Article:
What We’re Working on this Winter …
Executive Director Rod Christie’s always thinking about land conservation and protection in and around the Mianus River Watershed. He is excited about the restoration project we’re calling Lockwood Pond II. The Lockwood Pond II project focuses on the wetlands that comprise the headwaters of Piping Brook, a tributary of the Mianus River and an important corridor for wildlife. The Piping Brook corridor is now protected in perpetuity by Mianus River Gorge, part of the Gorge’s land acquisition of the 73-acre Levene property.
Currently, this portion is categorized as a compromised wetland, choked with every type of invasive plant and vine imaginable: porcelain berry, allanthus, phragmites, Japansese bittersweet, multi-flora rose, mugwort, and many more. Rod is currently working with wetlands experts to design a restoration plan to restore Lockwood Pond II at the headwaters of the Piping Brook corridor.
Because Lockwood Pond II is so severely compromised, we will have to remove invasive species and discarded / abandoned construction materials (rip rap, boulders, cinder blocks) from this former potential housing site. Every effort will be made to protect any surviving native plants.
MRG will replant the wetland with hardy, native herbaceous plants, shrubs, and trees, such as spice bush, sedge, rushes, etc. The plantings component of the Lockwood Pond II project also will serve as a model for designing and implementing an effective and attractive wetlands restoration.
MRG has an opportunity to link this project with other collaborative efforts to preserve and protect the watershed; create riparian corridors for migrating birds, butterflies and other pollinators; and better educate private landowners about responsible stewardship.
Speaking of butterflies and pollinators, MRG Wildlife & Habitat Consultations are underway. Rod, along with Director of Land Manager & Research Chris Nagy and Staff Biologist & Preserve Manager Budd Veverka, has been visiting property owners who want to know more about the natural history of their properties, which native plant species to plant to attract wildlife, and how to control unwanted invasive species.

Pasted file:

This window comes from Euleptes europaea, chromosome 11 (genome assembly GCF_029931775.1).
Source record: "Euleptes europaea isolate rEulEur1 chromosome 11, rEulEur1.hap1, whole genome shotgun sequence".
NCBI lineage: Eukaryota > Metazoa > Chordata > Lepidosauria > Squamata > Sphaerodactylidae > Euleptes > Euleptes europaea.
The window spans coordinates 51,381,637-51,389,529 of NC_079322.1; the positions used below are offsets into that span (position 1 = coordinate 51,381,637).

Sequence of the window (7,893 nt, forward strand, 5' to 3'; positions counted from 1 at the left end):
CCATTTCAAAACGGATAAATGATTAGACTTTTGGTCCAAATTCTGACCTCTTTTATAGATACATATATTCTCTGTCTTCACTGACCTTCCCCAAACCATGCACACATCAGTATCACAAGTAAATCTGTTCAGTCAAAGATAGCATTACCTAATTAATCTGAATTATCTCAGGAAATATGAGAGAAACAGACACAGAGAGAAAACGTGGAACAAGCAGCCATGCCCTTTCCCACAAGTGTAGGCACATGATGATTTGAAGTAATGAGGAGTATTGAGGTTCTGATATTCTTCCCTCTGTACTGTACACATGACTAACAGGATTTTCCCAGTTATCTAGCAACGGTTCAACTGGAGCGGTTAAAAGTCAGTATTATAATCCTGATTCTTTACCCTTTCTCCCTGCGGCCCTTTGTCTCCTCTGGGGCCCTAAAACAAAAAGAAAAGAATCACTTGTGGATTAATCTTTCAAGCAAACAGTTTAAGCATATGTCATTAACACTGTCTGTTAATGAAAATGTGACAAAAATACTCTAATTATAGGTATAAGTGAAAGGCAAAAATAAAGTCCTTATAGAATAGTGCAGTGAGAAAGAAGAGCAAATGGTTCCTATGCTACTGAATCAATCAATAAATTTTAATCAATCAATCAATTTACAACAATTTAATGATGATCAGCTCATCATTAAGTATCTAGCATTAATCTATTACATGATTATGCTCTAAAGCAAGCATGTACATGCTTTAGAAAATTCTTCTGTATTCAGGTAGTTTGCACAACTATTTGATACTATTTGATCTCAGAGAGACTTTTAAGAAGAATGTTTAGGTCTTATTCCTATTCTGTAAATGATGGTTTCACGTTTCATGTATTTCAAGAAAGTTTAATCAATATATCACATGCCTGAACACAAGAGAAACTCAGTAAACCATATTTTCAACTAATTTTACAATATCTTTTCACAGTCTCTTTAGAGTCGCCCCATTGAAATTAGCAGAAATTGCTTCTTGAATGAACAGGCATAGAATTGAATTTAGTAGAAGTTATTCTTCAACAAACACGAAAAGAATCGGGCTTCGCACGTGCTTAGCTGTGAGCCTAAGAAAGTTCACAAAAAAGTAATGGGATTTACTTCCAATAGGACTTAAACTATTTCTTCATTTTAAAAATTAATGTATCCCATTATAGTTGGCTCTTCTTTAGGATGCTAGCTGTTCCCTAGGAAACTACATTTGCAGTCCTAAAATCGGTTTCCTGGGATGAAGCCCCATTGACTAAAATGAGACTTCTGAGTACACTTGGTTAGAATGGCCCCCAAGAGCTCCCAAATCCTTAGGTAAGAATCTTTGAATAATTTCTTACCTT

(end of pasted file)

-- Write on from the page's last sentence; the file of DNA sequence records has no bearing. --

The team has also installed wildlife cameras on some properties so owners might catch a glimpse of coyotes, foxes, bobcats, and other wildlife passing through their yards. With recent snowfall, there are an abundance of tracks providing more evidence of more elusive animal species.
A team of MRG scientists is available to visit your property to answer your questions or concerns and offer advice on a variety of topics including: plant and animal identification; wildlife management; natural history; invasive species; woodland, field and pond management solutions; and more. Click here for more information.
At the same time, Dr. Chris Nagy has been interviewing area high school students for MRG’s award-winning Wildlife Technician Program (WTP). WPT students start in their sophomore year and work with MRG staff on a relevant project in applied ecology research that benefits both the Gorge and the student by enhancing his or her academic experience.
Chris also has been busy deploying wildlife camera traps throughout the region as the Gotham Coyote Project (GCP) expands into Long Island. He and his students have been sorting through thousands of photographs and uploading them into a collective data base. GCP plans to make the data available to students and researchers from around the world to help them answer new questions and discover new knowledge.
Of course the cameras capture images of bobcats, fishers, foxes, and, we anticipate in the spring, black bears.
Speaking of black bears, Budd Veverka is leading a cohort of regional organizations in a study that, through the use of remote camera traps and public reports, will document spring bear activity, the overall occurrence of different individuals, and potentially trace individual bear movements between areas. This information will help us map areas most likely to be corridors for black bear movement and where potential interactions and conflict could be greatest. This information will be used to educate people about how to safely co-exist with black bears, allowing for positive interactions and limiting conflict.
Budd and Assistant Steward Catherine Ferreri really spend a lot of time outdoors, regardless of inclement weather. They are constantly clearing fallen trees, mending deer exclosures, preparing new trail markers, and monitoring the Preserve’s deer herd. They are eagerly looking forward to April 1 when the trails open again and they can recruit a volunteer trail crew, “Friends of the Trails.” Volunteer trail work days also are scheduled for April 1, 2017, and November 4, 2017, so please plan on joining us on those days.
Finally, we have been planning a series of public walks for throughout the year, including the popular Wildflower Walk, Source to Sound Watershed Tour, and Owl Walks. Other unique walks, similar to last year’s fascinating Hidden Habitats of the Southern Preserve walk, are scheduled for late September and early December (further details and calendar of events to follow in February). We look forward to having you join us on one or all of MRG’s walks!
Your donation to Mianus River Gorge helps us fulfill our mission to preserve, protect and promote appreciation of the natural heritage of the Mianus River watershed through land acquisition and conservation, scientific research and public education throughout the region. To donate, please click here or send your check to 167 Mianus River Rd., Bedford, NY 10506. Thank you!